Same thing with your store front. Signage and location all are part of your business’ image. People will make judgement calls really quickly, so you want them to make the connection between how you want your business to be perceived.

Taking an Order

This is the first step where businesses start to fail.

When taking an order it should be easy, comforting, non-obtrusive. It shouldn’t be hard for the customer to make the order, whether it’s online or over the phone. They shouldn’t abandon the order part way through. They want to give you money, you want to take their order, how can you make it as easy as possible? Don’t confuse a casual personality with skipping steps or leaving things out or be unprofessional. For example if you take an order over the phone, you can be casual and make it easy for them, but then send them a confirmation email, to make sure that’s all correct, and so that all the expectations are in writing. And then ask them to review the email and give their confirmation that everything is correct, before you get started.

Progress Report & Issues

Make sure your customer knows what’s going on.

So they know when to expect the product, that you’re working on it, and that everything is on pace, especially if it’s an order that’s going to take a few days to complete and is a bit larger. For example 500 shirts that the company needs by a specific date for an event. Send them an email letting them know that everything is on pace. This takes away any anxiety the person who made the order

How do you handle issues? If something doesn’t arrive on time, let them, but also let them know how you’re going to fix it. This can help you triage other issues. For example if your supplier sends you the wrong shirts, and can get you the correct order in a day or two, call your customer and let them know what happened, and that you should be on pace, but ask if it’s okay if you’re little bit late because of the mix up. And they might need the shirts on the original day they requested, but they might be flexible. Or if the shirt they want isn’t available, perhaps there’s a substitution you can offer, and find out if that’s okay. This way you’re averting the crisis rather than not telling them what’s going on and not delivering when you said you would.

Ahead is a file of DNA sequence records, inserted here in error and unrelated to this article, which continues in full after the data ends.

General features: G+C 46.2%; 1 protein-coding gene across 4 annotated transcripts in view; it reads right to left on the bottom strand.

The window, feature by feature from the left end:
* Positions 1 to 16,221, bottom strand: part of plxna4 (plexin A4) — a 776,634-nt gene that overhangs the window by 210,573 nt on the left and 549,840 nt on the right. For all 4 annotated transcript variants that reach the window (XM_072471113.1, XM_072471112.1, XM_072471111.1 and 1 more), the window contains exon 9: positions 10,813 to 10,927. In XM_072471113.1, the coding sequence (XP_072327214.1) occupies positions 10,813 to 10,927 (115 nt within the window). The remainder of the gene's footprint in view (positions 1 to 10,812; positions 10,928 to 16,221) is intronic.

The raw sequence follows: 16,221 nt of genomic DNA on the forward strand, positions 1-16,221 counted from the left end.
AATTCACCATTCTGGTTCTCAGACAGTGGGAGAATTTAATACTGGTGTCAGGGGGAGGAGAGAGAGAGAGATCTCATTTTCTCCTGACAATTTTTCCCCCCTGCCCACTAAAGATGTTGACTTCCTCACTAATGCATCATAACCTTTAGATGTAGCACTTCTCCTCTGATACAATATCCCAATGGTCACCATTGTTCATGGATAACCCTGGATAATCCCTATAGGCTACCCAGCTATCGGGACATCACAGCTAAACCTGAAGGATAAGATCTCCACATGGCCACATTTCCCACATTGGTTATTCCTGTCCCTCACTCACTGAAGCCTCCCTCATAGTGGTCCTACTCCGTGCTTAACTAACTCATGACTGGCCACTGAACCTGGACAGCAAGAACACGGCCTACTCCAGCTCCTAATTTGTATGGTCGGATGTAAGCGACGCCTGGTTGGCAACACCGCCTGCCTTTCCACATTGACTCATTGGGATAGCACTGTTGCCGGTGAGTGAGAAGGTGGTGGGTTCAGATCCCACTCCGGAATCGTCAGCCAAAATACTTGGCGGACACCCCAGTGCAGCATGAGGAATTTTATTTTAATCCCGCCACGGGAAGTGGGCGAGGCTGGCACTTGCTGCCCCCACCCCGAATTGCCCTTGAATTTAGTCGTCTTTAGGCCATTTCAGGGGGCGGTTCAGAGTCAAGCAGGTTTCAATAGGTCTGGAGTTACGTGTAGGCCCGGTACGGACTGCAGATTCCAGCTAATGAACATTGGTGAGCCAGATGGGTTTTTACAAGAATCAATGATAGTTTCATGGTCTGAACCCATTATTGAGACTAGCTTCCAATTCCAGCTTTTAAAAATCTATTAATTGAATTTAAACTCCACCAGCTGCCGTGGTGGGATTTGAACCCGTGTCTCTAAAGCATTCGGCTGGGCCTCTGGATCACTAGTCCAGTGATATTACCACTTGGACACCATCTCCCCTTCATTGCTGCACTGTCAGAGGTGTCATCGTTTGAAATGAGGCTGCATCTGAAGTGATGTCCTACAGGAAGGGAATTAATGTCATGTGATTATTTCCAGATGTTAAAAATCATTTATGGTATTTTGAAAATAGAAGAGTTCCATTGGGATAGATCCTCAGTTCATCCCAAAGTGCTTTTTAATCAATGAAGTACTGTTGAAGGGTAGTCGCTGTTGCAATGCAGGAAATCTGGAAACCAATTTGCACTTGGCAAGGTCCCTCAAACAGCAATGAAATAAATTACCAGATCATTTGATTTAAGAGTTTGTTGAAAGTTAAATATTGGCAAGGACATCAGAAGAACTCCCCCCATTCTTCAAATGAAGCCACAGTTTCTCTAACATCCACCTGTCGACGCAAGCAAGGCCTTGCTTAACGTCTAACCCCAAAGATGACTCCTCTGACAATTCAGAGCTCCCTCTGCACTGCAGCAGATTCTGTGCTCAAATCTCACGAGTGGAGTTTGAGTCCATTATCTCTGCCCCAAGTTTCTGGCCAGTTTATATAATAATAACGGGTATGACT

Some of our best customers are ones that had serious issues, but we’ve taken care of them wonderfully, and the experience becomes so good they’ve become advocates for our company.

Filling the Order

This is the act of creating the shirts, and doing the best job you can.

The quality of the garment is vitally important. Check everything before you pack it up. Does it meet the standards of your company, and the personality you want to present to your customers?


How are you going to package your product?